On voting day, small pieces of paper are laid out with each candidate/party name on separate pieces of paper. Voters collect all the papers, go into a covered booth and put the paper with the candidate of their choice in a little envelope, while throwing out the other candidates’s chits of paper in a nearby dustbin. (If you are really curious, you have peek into the dustbin to see which candidate is seemingly not being voted for.)

There is no voting confusion here since there is nothing to checkmark, hanging chads, etc., just a slip of paper with the candidate’s name in an envelope. As such, votes are counted by hand in France. (It is, however, not great for the environment with all that wasted paper!)

A form of protest during the vote is to turn in a vote blanc, meaning “white (blank) vote”.

Palais Elysée from the gardens
Palais Elysée from the gardens

5. The Official Residence of the French President

The official residence of the French president is the Palais de l’Elysées in Paris, (i.e. the French version of the White House).

It was initially purchased by King Louis XV as a residence for his mistress, the Madame de Pompadour, before eventually becoming state property. You can read more about the Palais de l’Elysées (and its questionable decor) here.

Library at Assemblée Nationale
Research Library at Assemblée Nationale

6. Economy

 France has 6th largest economy in the world behind U.S., China, Japan, Germany and India, and the 2nd largest in Europe, and the 2nd largest in Europe. France is part of the European Union, and uses the Euro as currency.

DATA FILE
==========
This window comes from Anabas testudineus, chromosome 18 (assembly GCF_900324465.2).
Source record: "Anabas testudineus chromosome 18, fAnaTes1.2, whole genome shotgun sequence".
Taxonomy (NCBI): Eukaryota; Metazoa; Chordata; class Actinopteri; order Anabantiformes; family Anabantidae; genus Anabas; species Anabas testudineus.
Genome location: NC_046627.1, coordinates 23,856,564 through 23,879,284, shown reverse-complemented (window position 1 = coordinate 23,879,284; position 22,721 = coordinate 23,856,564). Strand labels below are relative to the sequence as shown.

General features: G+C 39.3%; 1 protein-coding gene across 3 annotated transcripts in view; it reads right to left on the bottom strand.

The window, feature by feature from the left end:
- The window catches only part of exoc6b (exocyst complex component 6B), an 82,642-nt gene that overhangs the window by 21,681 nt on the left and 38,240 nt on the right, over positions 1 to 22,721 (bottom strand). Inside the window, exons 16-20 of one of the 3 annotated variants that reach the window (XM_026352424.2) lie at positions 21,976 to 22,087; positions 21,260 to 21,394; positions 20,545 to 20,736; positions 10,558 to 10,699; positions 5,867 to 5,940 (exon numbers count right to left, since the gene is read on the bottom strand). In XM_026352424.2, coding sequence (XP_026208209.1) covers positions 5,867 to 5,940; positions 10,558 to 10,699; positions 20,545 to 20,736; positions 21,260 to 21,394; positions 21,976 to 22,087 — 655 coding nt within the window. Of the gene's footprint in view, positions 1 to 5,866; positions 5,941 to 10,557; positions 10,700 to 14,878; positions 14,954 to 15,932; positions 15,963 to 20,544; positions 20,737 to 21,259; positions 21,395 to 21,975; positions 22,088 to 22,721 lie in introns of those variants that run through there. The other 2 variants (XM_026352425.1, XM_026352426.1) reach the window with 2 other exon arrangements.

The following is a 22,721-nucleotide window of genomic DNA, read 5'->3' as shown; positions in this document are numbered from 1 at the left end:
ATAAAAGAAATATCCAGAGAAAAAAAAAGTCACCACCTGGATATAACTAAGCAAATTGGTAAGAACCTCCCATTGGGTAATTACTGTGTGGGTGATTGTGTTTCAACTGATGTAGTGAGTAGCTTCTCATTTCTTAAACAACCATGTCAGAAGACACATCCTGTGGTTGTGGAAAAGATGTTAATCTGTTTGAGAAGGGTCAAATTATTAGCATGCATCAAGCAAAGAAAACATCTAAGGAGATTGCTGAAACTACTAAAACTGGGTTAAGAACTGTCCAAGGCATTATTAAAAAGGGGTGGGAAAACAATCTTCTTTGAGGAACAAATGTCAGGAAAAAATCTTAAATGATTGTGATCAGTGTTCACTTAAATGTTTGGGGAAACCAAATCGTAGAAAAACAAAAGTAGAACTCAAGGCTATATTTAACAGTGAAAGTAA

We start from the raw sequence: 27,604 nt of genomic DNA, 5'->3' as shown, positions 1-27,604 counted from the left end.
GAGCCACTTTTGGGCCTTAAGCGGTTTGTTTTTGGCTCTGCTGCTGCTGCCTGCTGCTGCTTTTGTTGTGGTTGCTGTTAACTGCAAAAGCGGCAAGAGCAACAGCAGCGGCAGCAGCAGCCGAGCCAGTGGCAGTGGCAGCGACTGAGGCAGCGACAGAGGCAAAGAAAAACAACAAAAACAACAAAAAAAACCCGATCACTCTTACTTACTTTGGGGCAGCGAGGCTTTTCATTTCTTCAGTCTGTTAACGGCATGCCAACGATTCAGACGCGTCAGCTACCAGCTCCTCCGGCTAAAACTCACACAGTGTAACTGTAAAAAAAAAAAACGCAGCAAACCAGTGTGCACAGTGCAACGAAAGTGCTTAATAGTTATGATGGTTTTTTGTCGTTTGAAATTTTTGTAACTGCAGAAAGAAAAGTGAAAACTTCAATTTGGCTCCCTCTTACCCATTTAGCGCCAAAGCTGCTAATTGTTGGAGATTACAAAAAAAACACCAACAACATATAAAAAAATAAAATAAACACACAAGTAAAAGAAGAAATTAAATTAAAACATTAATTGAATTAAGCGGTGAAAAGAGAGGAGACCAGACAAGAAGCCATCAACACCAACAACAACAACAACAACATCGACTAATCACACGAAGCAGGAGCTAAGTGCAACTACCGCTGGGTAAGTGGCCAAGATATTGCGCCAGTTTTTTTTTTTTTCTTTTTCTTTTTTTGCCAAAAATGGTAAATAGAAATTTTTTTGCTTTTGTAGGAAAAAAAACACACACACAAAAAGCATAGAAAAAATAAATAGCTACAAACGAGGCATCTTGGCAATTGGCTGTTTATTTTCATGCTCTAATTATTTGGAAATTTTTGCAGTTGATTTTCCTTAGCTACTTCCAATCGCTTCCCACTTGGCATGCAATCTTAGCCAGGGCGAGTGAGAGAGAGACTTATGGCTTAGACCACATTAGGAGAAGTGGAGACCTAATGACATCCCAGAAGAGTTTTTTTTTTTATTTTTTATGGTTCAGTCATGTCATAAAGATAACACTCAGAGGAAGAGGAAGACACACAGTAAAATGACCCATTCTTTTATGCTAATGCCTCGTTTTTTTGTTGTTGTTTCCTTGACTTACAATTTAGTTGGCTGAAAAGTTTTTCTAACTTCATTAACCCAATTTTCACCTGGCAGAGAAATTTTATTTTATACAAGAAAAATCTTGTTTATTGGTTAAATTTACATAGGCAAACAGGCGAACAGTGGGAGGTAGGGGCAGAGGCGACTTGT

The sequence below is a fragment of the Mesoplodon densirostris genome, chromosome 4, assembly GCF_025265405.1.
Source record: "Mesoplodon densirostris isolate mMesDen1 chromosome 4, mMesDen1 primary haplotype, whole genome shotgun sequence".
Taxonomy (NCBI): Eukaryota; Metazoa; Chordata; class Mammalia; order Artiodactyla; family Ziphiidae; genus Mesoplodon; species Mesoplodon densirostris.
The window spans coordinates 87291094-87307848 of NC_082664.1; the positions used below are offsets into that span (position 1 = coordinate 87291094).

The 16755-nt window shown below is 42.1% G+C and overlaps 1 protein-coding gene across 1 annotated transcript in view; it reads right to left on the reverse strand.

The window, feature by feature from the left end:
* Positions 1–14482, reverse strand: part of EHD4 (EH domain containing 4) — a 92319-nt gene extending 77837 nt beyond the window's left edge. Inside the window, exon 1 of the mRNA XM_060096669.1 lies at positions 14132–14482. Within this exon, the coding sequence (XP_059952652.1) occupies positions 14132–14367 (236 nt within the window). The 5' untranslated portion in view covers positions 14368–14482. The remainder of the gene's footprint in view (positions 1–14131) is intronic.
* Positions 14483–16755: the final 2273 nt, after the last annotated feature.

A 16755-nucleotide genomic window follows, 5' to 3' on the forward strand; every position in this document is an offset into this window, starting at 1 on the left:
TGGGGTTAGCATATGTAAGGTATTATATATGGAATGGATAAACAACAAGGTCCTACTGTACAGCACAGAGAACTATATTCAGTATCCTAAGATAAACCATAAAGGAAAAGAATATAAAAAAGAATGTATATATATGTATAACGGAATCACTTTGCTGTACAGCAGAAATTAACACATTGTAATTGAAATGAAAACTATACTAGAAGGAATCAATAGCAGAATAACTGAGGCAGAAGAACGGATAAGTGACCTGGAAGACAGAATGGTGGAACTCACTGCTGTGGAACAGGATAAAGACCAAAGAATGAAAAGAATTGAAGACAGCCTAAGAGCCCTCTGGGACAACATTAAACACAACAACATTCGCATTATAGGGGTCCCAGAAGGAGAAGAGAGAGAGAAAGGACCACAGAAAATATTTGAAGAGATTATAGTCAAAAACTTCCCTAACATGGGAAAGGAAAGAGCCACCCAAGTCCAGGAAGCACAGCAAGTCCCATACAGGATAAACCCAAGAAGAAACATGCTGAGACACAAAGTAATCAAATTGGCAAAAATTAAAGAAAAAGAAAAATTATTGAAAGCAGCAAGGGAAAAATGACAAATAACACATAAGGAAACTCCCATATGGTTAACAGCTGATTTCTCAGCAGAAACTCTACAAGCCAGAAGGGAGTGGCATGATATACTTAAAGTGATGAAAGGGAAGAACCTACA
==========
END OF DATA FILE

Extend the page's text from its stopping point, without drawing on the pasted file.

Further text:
7. Taxes

Approximately 57% of GDP is coming from France’s Public sector spending. That means more than ½ of the spending in France’s economy is coming from the government (per the Office of the French Prime Minister).

To pay for all this public sector activity, France collects taxes. France has the highest taxes in the world at around 46%, narrowly beating out Denmark and Belgium (link in French).

Goods and Services Tax or Value Added tax (VAT) is approximately 19% in France.

In addition, French politicians have the habit of creating new taxes every time they want to fund a project, rather than taking it from the existing budget. This has led to the creation of hundreds of “micro-taxes” and what is known as the mille feuille fiscal (meaning 1000 layers of taxes).

As an example, France has 192 different taxes that collect less than 150€ million each (link in French), compared to Germany which has 3 such micro taxes. (It certainly keeps the accountants busy!)



Facts about Geography

Another mille-feuille is the French regional structure and its its many levels of government. It is not for nothing that the jokes abound.

1. There are 12 regions in Mainland France

Mainland France is known collectively as the Hexagone because the map of it looks like a hexagon. It is made up of 12 regions:

Beach in France

2. Many Overseas Regions & Territorial collectivities

In addition to mainland France , there are:

  • 1 territorial collectivity: Corsica.
  • 5 overseas regions (régions d’outre-mer): 
    • Guadeloupe
    • French Guiana
    • Martinique
    • Mayotte
    • Réunion
  • 4 overseas collectivities (collectivités d’outre-mer): 
    • Saint-Pierre and Miquelon 
    • Saint Barthélemy
    • Saint Martin,
    • Wallis and Futuna.
  • 1 overseas “country” (pays d’outre-mer): French Polynesia.
  • 1 sui generis collectivity (collectivité sui generis): New Caledonia